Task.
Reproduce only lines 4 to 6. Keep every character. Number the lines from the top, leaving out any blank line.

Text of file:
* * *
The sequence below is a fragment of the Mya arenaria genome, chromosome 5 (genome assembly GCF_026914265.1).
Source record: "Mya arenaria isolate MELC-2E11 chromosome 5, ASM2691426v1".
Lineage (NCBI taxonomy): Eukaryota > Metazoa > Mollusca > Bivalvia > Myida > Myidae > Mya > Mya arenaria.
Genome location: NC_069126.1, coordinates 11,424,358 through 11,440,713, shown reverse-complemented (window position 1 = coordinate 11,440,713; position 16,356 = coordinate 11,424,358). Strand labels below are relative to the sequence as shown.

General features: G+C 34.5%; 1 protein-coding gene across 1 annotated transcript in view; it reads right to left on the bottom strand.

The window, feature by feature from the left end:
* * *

Genome location: NC_069126.1, coordinates 11,424,358 through 11,440,713, shown reverse-complemented (window position 1 = coordinate 11,440,713; position 16,356 = coordinate 11,424,358). Strand labels below are relative to the sequence as shown.

General features: G+C 34.5%; 1 protein-coding gene across 1 annotated transcript in view; it reads right to left on the bottom strand.

The window, feature by feature from the left end: